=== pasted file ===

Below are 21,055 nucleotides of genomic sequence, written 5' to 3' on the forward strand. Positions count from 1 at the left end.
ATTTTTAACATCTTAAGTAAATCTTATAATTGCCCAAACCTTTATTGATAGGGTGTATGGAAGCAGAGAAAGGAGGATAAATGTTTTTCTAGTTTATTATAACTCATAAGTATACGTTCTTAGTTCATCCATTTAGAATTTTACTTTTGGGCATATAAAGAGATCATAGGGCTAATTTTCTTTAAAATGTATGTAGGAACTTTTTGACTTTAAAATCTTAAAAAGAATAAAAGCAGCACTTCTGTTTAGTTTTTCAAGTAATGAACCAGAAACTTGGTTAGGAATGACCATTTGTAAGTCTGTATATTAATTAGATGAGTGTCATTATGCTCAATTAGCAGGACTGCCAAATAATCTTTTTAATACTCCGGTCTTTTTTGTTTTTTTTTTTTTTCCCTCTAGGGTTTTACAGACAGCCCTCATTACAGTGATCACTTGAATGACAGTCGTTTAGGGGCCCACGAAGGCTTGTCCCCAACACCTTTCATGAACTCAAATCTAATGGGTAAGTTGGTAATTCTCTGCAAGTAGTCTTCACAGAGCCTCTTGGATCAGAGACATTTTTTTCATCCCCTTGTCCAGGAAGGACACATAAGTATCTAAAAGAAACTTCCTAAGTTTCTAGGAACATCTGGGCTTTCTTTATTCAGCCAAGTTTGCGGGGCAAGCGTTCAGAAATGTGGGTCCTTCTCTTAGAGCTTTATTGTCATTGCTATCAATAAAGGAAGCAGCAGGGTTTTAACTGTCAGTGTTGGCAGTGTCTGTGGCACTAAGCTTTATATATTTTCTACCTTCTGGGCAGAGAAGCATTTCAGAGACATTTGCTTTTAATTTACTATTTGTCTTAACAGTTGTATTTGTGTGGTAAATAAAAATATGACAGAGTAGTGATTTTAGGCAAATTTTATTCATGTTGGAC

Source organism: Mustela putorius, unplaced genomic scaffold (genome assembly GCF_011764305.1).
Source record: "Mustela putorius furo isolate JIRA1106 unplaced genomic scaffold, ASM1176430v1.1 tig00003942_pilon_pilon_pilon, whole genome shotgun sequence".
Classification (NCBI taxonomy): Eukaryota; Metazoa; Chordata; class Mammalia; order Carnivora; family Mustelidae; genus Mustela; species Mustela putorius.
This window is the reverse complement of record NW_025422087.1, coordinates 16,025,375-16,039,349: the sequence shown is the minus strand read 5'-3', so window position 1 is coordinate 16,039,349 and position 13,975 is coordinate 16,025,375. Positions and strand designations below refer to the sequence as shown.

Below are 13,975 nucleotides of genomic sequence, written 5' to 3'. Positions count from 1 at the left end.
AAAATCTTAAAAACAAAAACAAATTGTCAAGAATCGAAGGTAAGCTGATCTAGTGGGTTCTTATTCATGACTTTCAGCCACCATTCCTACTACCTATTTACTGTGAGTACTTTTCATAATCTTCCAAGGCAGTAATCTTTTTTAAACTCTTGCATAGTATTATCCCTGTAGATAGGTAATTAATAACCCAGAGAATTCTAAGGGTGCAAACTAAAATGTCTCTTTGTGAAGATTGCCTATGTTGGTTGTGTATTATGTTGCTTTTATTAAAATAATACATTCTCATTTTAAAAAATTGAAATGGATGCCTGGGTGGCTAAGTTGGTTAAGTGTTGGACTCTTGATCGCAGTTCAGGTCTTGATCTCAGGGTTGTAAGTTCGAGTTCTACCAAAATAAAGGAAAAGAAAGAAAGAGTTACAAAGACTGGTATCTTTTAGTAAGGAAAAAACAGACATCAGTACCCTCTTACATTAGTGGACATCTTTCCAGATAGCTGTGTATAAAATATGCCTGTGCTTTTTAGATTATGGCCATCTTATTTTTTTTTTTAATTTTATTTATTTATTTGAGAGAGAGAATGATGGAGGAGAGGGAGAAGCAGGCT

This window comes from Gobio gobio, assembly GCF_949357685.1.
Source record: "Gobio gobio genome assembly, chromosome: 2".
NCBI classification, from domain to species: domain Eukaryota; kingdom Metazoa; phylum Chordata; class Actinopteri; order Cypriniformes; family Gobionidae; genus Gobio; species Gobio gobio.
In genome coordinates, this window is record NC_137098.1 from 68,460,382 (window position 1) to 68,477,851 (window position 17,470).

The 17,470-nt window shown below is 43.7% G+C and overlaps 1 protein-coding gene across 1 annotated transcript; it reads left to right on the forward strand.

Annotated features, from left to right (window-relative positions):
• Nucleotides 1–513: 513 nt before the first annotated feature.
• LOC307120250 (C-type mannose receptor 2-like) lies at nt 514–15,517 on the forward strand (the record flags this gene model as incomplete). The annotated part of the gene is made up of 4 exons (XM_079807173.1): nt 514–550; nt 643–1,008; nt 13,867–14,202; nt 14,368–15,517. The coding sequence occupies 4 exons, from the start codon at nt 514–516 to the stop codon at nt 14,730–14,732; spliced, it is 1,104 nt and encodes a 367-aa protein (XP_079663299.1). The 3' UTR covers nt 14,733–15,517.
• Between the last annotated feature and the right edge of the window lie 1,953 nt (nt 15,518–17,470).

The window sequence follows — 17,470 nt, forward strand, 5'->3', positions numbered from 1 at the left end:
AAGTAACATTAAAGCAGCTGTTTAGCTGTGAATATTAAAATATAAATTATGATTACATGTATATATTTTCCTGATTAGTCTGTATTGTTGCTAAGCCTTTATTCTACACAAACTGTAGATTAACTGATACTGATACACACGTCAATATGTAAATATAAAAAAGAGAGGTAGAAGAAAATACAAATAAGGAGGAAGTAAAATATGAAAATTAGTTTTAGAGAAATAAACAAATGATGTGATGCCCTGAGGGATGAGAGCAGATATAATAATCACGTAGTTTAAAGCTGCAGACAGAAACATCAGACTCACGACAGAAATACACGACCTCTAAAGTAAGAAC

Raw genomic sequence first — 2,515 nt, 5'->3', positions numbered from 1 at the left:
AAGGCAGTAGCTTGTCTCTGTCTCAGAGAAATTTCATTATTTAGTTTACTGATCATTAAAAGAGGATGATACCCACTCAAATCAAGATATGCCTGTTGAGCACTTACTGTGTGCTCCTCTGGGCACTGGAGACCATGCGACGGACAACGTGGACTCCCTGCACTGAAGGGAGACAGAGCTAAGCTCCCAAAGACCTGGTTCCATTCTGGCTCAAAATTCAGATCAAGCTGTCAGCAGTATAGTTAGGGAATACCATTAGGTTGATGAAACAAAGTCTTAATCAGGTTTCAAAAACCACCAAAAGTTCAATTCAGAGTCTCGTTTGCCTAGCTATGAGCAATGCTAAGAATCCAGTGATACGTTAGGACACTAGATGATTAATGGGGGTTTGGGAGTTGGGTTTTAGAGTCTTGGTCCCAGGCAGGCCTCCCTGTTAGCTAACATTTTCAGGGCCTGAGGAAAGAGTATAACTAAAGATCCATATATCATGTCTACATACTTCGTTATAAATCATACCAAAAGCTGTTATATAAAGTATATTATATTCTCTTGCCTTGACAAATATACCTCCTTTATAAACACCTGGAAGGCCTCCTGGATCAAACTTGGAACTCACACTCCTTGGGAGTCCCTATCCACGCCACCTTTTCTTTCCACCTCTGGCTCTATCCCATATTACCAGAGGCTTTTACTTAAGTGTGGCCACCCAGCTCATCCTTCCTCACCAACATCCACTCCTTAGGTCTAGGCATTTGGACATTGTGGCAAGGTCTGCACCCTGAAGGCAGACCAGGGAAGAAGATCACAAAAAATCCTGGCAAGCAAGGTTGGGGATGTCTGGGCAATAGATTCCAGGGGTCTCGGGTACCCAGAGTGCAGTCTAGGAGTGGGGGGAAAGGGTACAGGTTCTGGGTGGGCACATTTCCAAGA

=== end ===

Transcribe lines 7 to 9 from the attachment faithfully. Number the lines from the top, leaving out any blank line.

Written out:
Below are 13,975 nucleotides of genomic sequence, written 5' to 3'. Positions count from 1 at the left end.
AAAATCTTAAAAACAAAAACAAATTGTCAAGAATCGAAGGTAAGCTGATCTAGTGGGTTCTTATTCATGACTTTCAGCCACCATTCCTACTACCTATTTACTGTGAGTACTTTTCATAATCTTCCAAGGCAGTAATCTTTTTTAAACTCTTGCATAGTATTATCCCTGTAGATAGGTAATTAATAACCCAGAGAATTCTAAGGGTGCAAACTAAAATGTCTCTTTGTGAAGATTGCCTATGTTGGTTGTGTATTATGTTGCTTTTATTAAAATAATACATTCTCATTTTAAAAAATTGAAATGGATGCCTGGGTGGCTAAGTTGGTTAAGTGTTGGACTCTTGATCGCAGTTCAGGTCTTGATCTCAGGGTTGTAAGTTCGAGTTCTACCAAAATAAAGGAAAAGAAAGAAAGAGTTACAAAGACTGGTATCTTTTAGTAAGGAAAAAACAGACATCAGTACCCTCTTACATTAGTGGACATCTTTCCAGATAGCTGTGTATAAAATATGCCTGTGCTTTTTAGATTATGGCCATCTTATTTTTTTTTTTAATTTTATTTATTTATTTGAGAGAGAGAATGATGGAGGAGAGGGAGAAGCAGGCT

This window comes from Gobio gobio, assembly GCF_949357685.1.